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Barry,
My Mongolian networks (average of 15 alters) are bigger than
former E. German Networks (average of 10.6) and contain many
more friendship ties and acquaintanceship ties.  I don't know
whether this is because of the economy (which is pretty awful) or
maybe because Mongolians are a more sociable lot. Most of my
respondents' ties were not geographically close, but scattered all
over the city of Ulaanbaatar.

Cheers,
Kate


Date sent:              Wed, 29 Jan 2003 11:45:34 -0500
From:                   Barry Wellman <[log in to unmask]>
To:                     Beatte Volker <[log in to unmask]>,
        Catherine Johnson <[log in to unmask]>
Copies to:              social networks list <[log in to unmask]>
Subject:                Re: transition and personal networks

Cate and Beate,
This raises an interesting research question:
Do networks shrink and rise in step with the economy?

Bigger GNP > bigger nets
Biggern nets > Bigger GDP
?

 Barry
 ___________________________________________________________________

  Barry Wellman        Professor of Sociology       NetLab Director
  [log in to unmask]   http://www.chass.utoronto.ca/~wellman

  Centre for Urban & Community Studies        University of Toronto
  455 Spadina Avenue   Toronto Canada M5S 2G8   fax:+1-416-978-7162
 ___________________________________________________________________

On Wed, 29 Jan 2003, Catherine Johnson wrote:

> Date: Wed, 29 Jan 2003 11:19:27 -0500
> From: Catherine Johnson <[log in to unmask]>
> To: [log in to unmask]
> Subject: Re: transition and personal networks
>
> *****  To join INSNA, visit http://www.sfu.ca/~insna/  *****
>
> Also check out:
> Beate Volker, "Should auld acquaintance be forgot...?: Institutions
> of Communism, the Transition to Capitalism and Personal
> Networks: The Case of East Germany", Amsterdam Thesis
> Publishers, 1995.
>
> She found that in former East Germany personal networks shrunk
> somewhat during transition.
>
> Kate
>
>
> Date sent:              Wed, 29 Jan 2003 11:00:51 -0500
> Send reply to:          Emmanuel Koku <[log in to unmask]>
> From:                   Emmanuel Koku <[log in to unmask]>
> Subject:                Re: transition and personal networks
> To:                     [log in to unmask]
>
> *****  To join INSNA, visit http://www.sfu.ca/~insna/  *****
>
> Hi,
> HI,
>
> Check out Endre Sik (with Hungarian data)  & Vicente Espinoza's (with Latin American data) articl
es in Barry Wellman's book: Networks in the Global Village (Boulder, CO: Westview Press)
>
> In addition, research from the development literature (especially, those relating to responses to
 IMF/World Bank's structural adjustment policies) show how networks can be used to gain access to s
carce but neccessary resources (food, shelter and clothing).  I don't have references right on hand
,
> but can dig further.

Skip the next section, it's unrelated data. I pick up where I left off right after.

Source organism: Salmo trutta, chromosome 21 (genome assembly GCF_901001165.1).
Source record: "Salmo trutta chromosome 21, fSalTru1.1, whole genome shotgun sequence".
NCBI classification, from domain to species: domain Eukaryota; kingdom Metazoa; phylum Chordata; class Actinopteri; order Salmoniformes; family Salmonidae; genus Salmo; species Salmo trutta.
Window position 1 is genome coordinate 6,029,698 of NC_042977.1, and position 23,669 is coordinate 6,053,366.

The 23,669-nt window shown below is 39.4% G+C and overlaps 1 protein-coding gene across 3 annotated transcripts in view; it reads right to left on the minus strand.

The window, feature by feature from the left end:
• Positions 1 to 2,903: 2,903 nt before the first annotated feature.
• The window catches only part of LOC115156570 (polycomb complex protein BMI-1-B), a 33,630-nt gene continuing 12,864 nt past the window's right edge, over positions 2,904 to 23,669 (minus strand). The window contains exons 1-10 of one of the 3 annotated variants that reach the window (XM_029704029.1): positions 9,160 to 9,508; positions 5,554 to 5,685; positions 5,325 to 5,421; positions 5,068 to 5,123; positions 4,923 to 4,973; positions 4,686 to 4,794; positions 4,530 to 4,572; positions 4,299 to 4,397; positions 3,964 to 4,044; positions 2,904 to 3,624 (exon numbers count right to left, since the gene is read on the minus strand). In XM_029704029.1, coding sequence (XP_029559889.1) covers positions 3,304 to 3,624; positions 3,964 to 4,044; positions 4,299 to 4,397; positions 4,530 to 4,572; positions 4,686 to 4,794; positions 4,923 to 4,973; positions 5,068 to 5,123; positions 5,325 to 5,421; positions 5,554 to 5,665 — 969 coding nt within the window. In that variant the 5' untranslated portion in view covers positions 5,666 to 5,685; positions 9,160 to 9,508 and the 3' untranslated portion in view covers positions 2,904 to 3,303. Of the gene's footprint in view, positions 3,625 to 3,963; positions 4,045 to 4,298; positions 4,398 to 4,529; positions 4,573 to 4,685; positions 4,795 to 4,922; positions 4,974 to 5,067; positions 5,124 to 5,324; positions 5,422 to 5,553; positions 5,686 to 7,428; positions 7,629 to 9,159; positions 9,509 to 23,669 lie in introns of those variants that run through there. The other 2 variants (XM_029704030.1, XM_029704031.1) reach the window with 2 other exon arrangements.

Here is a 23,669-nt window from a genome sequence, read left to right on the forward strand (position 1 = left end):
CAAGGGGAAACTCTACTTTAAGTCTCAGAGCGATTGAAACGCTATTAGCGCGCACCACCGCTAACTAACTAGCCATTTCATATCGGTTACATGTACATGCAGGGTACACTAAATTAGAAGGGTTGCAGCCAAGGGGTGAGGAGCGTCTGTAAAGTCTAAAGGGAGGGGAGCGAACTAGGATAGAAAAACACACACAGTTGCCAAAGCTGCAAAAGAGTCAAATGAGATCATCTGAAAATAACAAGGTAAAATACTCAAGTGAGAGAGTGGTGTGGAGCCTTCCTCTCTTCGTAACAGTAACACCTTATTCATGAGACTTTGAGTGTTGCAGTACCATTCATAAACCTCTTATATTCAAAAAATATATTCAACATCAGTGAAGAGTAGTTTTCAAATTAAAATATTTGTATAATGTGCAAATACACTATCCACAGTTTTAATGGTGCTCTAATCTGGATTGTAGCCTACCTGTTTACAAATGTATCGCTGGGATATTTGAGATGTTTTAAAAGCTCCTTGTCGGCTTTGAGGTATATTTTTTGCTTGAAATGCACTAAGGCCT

>
> /Em
>
> ===========================================================================
> Emmanuel Koku
> Research Consultant - Sexual Health
> Toronto Public Health, Policy and Planning
> 175 Memorial Park Avenue
> Toronto, Ontario.  M4J 4Y6
> Tel:  416 - 338 - 0905
> [log in to unmask]
> ==========================================================================
>
> >>> Sam Friedman <[log in to unmask]> 01/29/03 07:58am >>>
> *****  To join INSNA, visit http://www.sfu.ca/~insna/  *****
>
> I just reached Buenos Aires for a week to help start a study on social
> influences on sexual and social networks, and drug user networks, in a
> poor neighborhood in a time of transition and turmoil.  We will be
> working on the questionnaire over the next 2 or 3 months.
>
> I would like any ideas on either Olga s question or those raised by my
> study.
>
> Sam Friedman
> National Development and Research Institutes
> 71 West 23d Street, 8th floor
> New York, NY 10010
> USA
> 1 212 845 4467
> Fax 1 917 438 0894
> [log in to unmask]
> >>> Olga Mayorova <[log in to unmask]> 01/28/03 14:45 PM >>>
> *****  To join INSNA, visit http://www.sfu.ca/~insna/  *****
>
> Hello all,
>
> Help needed. I have been trying to find citations supporting the
> statement
> that in times of social and economic transition individuals rely more on
> their personal networks rather than on formal institutions in their
> economic
> activities, and in particular in job searches. But my efforts were
> unsuccessful. From what I have found I got the impression that authors
> assume it to be a well-known social fact and do not cite any important
> works
> that have provided support for it's truthfulness. Any help with
> citations on
> this topic will be greatly appreciated.
>
> Thank you,
>
> Olga
>
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> _____________________________________________________________________
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> *********************
> Catherine Johnson
> PhD Candidate
> Faculty of Information Studies
> University of Toronto
> Room 634
> 140 St George St
> Toronto, ON  M5S 3G6
> tel: 416-978-8851
> fax: 416-971-1399
> website:http://www.fis.utoronto.ca/phd/johnson
>
> _____________________________________________________________________
> SOCNET is a service of INSNA, the professional association for social
> network researchers (http://www.sfu.ca/~insna/). To unsubscribe, send
> an email message to [log in to unmask] containing the line
> UNSUBSCRIBE SOCNET in the body of the message.
>

*********************
Catherine Johnson
PhD Candidate
Faculty of Information Studies
University of Toronto
Room 634
140 St George St
Toronto, ON  M5S 3G6
tel: 416-978-8851
fax: 416-971-1399
website:http://www.fis.utoronto.ca/phd/johnson

_____________________________________________________________________
SOCNET is a service of INSNA, the professional association for social
network researchers (http://www.sfu.ca/~insna/). To unsubscribe, send
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